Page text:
Hockey Icon Ousted Following “Remembrance Day” Comments

Don Cherry was fired after many disrespectful remarks.

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Drew Stern ’22, Sports Writer

For die-hard hockey fans, Coach’s Corner with Don Cherry will continue no more as Sportsnet fired the 85 year-old this past Monday, Nov. 18. The Canadian hockey legend was ousted following his remarks suggesting that Canadian immigrants’ not wearing the traditional Remembrance Day “poppies,” are disrespectful. Cherry has a long history of making controversial and often critical comments about European hockey players as well as certain political matters. This season marked Cherry’s 39th in which he had co-hosted “Hockey Night in Canada,” always wearing his famously flamboyant suits and emotionally telling hockey anecdotes. On live television with his long time co-host Ron Maclean Cherry said, “you people love our way of life…at least you could pay a couple bucks for poppies,” immediately sparking a controversy within the hockey community and for much of Canada.

The National Hockey League, in which Don Cherry had been involved as a player, coach, and commentator for nearly seven decades, said his firing was a “justifiable response” to his comments. Although Cherry has a track record of making comments that may characterize as xenophobic, he insists his comments were not an attack on immigrants in particular. “I did not say minorities, nor did I say immigrants… I said you people,” Cherry defended, in that everyone should wear a poppy in remembrance to Canadian soldiers. Numerous figures have called Cherry out as a divisive figure – labeling him a “racist,” a “misogynist,” and a “polarizing individual.” Social media has intensified the diatribe against Cherry, with celebrities citing his remarks as yet another example of “poor leadership,” as a Canadian Icon and suggesting that his attitude reflects that of the entire hockey community.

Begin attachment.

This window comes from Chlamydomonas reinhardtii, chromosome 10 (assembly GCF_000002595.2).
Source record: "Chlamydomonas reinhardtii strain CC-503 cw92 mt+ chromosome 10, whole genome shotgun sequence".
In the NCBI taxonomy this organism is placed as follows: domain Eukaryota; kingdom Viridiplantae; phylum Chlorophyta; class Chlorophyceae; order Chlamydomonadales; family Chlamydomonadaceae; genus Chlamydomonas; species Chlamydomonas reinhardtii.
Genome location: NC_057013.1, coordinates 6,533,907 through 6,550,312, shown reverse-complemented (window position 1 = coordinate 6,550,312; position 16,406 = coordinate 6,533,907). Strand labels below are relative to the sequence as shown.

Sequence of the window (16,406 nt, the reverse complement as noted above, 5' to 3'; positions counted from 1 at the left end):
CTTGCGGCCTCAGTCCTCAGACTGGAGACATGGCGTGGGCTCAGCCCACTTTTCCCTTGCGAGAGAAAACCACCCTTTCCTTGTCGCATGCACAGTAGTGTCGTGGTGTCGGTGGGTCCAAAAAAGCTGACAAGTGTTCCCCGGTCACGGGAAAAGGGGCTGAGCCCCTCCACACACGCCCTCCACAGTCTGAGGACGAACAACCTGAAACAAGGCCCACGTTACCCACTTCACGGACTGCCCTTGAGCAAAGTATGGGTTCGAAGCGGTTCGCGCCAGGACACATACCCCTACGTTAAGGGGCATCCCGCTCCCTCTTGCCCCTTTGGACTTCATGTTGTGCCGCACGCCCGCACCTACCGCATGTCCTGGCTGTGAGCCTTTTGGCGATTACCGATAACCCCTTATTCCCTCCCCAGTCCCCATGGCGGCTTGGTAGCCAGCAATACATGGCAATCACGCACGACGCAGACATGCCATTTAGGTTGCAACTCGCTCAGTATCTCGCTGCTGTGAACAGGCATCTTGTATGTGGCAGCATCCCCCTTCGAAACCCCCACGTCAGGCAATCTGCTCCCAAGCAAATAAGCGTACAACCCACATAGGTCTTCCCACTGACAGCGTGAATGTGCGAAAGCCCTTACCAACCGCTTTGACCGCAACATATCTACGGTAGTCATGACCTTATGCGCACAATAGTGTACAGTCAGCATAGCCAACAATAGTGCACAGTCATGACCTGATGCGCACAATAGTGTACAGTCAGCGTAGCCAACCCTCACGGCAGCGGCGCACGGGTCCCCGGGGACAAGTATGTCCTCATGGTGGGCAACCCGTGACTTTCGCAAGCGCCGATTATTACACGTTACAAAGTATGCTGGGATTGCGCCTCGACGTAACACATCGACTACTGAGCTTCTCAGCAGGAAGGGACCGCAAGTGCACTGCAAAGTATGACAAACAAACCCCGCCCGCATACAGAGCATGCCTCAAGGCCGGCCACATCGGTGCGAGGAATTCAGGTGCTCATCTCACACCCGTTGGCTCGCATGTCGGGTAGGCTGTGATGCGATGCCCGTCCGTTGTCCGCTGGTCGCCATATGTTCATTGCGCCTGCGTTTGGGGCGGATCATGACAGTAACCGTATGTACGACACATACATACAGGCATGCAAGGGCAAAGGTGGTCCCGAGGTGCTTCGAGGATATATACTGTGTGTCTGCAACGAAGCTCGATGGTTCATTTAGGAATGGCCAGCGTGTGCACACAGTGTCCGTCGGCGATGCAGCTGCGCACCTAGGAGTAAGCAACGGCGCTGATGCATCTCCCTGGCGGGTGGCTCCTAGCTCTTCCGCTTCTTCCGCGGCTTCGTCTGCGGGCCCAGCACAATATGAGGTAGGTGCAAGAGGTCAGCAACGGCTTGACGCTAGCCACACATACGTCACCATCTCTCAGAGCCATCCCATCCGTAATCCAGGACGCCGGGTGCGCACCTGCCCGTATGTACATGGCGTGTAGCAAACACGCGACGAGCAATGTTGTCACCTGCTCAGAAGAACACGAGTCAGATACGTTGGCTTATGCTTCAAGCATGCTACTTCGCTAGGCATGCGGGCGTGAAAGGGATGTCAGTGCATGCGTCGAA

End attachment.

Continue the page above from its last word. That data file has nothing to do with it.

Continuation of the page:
Don Cherry has visited war zones in Afghanistan, criticized Montreal Canadiens’ fans for booing the American Anthem following the invasion of Iraq, and has emotionally told stories of Canadian soldiers playing hockey in war zones on live television. He was ranked the 7th Greatest Canadian in 2004 by CBC, in addition to being inducted Canada’s Walk of Fame in 2016, and has been lauded for his “unwavering support of Canadians in uniform,” by the Police Association of Ontario. Don Cherry has done more for veterans, and truly more for Canada, than arguably any other Canadian alive. While his comments of an 85-year-old man may come across as arrogant and exclusionary, Cherry comes from a different time and a different way of life in the spirit of the old-fashioned “tough guy” Canadian hockey. Cherry’s dismissal sparked an intense cultural debate amongst Canadians and hockey fans throughout the world, forever casting a shadow over his legacy.